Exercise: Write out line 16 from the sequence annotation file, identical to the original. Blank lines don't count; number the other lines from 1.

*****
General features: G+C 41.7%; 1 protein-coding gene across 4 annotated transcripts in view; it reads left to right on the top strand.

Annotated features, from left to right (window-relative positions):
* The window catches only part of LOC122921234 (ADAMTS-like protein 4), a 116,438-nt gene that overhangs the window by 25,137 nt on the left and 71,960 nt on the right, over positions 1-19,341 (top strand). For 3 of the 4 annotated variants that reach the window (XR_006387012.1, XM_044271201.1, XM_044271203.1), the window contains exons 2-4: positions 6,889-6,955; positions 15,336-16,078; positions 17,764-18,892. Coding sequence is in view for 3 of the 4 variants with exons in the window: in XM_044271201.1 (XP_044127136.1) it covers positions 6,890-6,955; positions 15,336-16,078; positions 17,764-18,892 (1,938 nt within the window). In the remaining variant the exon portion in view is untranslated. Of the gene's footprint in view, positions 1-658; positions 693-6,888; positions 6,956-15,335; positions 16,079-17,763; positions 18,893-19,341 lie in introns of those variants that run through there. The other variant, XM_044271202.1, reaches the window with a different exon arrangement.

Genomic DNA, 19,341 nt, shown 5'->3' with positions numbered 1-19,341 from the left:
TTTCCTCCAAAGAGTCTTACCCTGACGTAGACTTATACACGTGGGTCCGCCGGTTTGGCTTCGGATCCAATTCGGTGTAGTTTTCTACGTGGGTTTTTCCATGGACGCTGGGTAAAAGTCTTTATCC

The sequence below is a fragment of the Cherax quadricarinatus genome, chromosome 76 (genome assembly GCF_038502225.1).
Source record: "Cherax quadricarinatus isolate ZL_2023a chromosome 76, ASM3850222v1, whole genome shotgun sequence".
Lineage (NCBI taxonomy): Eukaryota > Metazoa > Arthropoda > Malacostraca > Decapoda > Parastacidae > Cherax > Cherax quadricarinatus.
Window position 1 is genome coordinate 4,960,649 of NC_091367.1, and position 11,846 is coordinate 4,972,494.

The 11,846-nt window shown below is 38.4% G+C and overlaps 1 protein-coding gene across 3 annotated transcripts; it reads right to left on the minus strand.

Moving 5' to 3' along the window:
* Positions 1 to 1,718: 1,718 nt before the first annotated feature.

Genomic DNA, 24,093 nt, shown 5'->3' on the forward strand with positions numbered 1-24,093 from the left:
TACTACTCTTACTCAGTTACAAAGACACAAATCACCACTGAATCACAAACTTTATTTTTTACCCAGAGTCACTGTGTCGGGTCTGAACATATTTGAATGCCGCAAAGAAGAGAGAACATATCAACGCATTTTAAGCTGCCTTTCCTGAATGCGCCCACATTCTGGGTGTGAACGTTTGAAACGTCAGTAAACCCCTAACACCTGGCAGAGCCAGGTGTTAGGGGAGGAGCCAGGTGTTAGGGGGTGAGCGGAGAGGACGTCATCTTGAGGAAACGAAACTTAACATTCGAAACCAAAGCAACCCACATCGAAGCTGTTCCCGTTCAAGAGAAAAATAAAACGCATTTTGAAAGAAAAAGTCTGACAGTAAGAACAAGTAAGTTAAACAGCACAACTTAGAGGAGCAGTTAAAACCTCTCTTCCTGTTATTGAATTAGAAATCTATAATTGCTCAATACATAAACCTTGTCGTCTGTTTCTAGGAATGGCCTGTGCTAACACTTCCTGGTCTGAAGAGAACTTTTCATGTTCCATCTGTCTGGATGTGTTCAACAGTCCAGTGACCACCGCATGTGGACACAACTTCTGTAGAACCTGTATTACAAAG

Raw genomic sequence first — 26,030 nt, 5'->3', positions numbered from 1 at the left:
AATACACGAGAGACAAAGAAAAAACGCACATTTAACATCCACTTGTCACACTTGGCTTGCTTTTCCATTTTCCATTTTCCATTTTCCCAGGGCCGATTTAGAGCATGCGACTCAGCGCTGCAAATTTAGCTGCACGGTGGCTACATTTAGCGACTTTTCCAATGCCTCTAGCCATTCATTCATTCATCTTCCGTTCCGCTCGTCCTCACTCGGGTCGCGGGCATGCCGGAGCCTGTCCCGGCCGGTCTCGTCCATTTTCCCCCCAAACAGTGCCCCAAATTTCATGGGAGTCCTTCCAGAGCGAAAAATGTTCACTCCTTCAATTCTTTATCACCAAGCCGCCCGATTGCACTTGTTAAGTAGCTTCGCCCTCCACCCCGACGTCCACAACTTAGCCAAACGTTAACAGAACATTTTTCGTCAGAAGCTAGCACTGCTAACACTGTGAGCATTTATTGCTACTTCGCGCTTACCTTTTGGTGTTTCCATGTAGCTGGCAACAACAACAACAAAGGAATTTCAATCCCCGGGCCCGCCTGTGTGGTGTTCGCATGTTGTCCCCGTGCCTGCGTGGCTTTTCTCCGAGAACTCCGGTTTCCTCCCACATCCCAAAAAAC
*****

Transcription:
AATACACGAGAGACAAAGAAAAAACGCACATTTAACATCCACTTGTCACACTTGGCTTGCTTTTCCATTTTCCATTTTCCATTTTCCCAGGGCCGATTTAGAGCATGCGACTCAGCGCTGCAAATTTAGCTGCACGGTGGCTACATTTAGCGACTTTTCCAATGCCTCTAGCCATTCATTCATTCATCTTCCGTTCCGCTCGTCCTCACTCGGGTCGCGGGCATGCCGGAGCCTGTCCCGGCCGGTCTCGTCCATTTTCCCCCCAAACAGTGCCCCAAATTTCATGGGAGTCCTTCCAGAGCGAAAAATGTTCACTCCTTCAATTCTTTATCACCAAGCCGCCCGATTGCACTTGTTAAGTAGCTTCGCCCTCCACCCCGACGTCCACAACTTAGCCAAACGTTAACAGAACATTTTTCGTCAGAAGCTAGCACTGCTAACACTGTGAGCATTTATTGCTACTTCGCGCTTACCTTTTGGTGTTTCCATGTAGCTGGCAACAACAACAACAAAGGAATTTCAATCCCCGGGCCCGCCTGTGTGGTGTTCGCATGTTGTCCCCGTGCCTGCGTGGCTTTTCTCCGAGAACTCCGGTTTCCTCCCACATCCCAAAAAAC